• Provisional Use Approval typically occurs after a technology has been piloted successfully or has been proved satisfactory past performance over at least two years of general usage in one or more states outside Massachusetts. A system approved for Provisional Use can be installed in remedial situations or for new construction where a system in compliance with Title 5 could be built.
  • Under Provisional Use Approval, a minimum of 50 systems must be installed and evaluated for at least three years.
  • The Provisional Use Approval stage evaluates operation, maintenance, and monitoring issues, and MassDEP uses the data to set final discharge standards and other conditions for General Use.
  • Provisional Use is considered successful if at least 90% of the installations have demonstrated, over three years, performance at least equivalent to a conventional Title 5 system.

Certification for General Use: When an I/A technology has successfully completed the Provisional Use stage, it receives Certification for General Use. I/A systems certified for General Use can be installed at any site where a conventional Title 5 system can be installed. Additional monitoring and reporting is generally not required, although MassDEP has the option of requiring monitoring as part of its Certification.

Remedial Use Approval: MassDEP also approves I/A technologies for Remedial Use to improve conditions at existing sites served by a failing, failed, or nonconforming system.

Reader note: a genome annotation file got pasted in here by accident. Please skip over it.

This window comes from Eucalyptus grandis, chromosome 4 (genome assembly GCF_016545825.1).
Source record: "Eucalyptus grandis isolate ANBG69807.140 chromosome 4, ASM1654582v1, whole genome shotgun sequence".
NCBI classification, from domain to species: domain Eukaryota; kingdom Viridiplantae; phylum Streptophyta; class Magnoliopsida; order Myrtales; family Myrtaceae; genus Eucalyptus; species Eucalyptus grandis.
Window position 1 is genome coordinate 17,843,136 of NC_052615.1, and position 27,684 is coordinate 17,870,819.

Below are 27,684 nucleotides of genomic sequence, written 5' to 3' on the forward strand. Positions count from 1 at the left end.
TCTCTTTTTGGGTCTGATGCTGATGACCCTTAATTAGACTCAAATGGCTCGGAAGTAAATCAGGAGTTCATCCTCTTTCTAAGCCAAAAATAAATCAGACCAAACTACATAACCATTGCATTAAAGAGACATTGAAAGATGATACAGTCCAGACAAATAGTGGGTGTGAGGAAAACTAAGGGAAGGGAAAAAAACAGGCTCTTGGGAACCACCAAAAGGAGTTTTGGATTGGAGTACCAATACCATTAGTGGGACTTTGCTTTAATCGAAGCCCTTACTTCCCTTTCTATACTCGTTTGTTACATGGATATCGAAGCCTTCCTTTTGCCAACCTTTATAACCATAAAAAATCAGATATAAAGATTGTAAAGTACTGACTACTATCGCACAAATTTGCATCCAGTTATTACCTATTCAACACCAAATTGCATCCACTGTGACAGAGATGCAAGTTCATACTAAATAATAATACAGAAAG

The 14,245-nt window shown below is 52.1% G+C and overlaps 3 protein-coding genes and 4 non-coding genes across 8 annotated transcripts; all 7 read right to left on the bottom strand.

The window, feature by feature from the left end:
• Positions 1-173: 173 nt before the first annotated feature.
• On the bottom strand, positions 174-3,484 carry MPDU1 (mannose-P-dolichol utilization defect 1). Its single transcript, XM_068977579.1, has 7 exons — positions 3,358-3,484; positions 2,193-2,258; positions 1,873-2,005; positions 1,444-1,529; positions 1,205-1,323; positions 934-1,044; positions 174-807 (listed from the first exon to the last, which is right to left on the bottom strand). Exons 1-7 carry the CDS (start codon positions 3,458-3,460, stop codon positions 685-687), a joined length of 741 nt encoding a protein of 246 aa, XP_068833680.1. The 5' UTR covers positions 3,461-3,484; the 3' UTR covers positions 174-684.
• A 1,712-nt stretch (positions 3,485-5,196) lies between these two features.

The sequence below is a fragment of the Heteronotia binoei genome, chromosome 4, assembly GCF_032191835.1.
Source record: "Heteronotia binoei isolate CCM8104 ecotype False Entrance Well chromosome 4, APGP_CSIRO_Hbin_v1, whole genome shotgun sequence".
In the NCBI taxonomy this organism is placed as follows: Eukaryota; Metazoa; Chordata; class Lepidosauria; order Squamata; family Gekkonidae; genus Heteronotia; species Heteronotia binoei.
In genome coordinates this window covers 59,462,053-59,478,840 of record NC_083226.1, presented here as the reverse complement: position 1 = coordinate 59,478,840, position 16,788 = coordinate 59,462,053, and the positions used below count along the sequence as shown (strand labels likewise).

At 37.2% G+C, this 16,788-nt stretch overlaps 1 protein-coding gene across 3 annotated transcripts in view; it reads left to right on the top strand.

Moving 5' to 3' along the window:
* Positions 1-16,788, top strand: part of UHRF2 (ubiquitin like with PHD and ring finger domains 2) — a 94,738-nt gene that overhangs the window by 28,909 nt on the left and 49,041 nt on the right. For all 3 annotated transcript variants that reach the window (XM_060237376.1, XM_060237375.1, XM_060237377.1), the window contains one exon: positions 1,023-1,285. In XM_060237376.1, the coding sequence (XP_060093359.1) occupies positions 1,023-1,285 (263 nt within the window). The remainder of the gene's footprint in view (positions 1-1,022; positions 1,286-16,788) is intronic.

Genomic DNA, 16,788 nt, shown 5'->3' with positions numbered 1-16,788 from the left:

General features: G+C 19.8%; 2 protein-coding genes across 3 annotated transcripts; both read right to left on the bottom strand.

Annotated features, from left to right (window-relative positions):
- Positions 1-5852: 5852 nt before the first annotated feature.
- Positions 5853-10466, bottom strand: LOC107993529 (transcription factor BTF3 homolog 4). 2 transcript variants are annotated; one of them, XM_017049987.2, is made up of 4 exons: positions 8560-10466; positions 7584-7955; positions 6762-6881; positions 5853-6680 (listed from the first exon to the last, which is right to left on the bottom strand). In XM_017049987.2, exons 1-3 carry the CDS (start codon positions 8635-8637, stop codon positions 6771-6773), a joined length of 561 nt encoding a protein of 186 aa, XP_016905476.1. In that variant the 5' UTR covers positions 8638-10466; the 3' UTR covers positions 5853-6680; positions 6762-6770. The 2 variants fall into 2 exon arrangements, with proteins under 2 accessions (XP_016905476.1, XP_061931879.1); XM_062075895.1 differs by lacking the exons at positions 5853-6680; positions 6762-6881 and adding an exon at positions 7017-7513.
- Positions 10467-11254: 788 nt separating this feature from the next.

Technology approvals for Remedial Use often include criteria under which a technology can be used, in order to allow one or more of the following:

  • Reduction in the size of a soil absorption system,
  • Reduction in the distance to groundwater, or
  • Reduction in the required depth of naturally-occurring pervious soils.

If designed in compliance with the applicable MassDEP approval letter for the technology, I/A systems proposed for Remedial Use do not require MassDEP approval. As with an application for a conventional Title 5 system, the local Board of Health must approve an alternative system before installation and issue a Disposal System Construction Permit.

Nitrogen Removal Credits: Many systems, as part of their approval process, apply to MassDEP for Nitrogen Removal Credits. Title 5 restricts design flow to 440 gpd per acre in areas designated as "nitrogen sensitive." These include:

  • The Zone II of public water supply wells
  • New residential construction served by both private wells and on-site systems,
  • Other areas formally designated as nitrogen sensitive.

Some I/A technologies are specifically designed to remove nitrogen from wastewater, and many of these systems seek a nitrogen removal credit, which allows the property owner to increase the design flow per acre, usually to either 550 or 660 gpd per acre from the standard 440 gpd per acre. To date, 18 technologies have received nitrogen removal credit.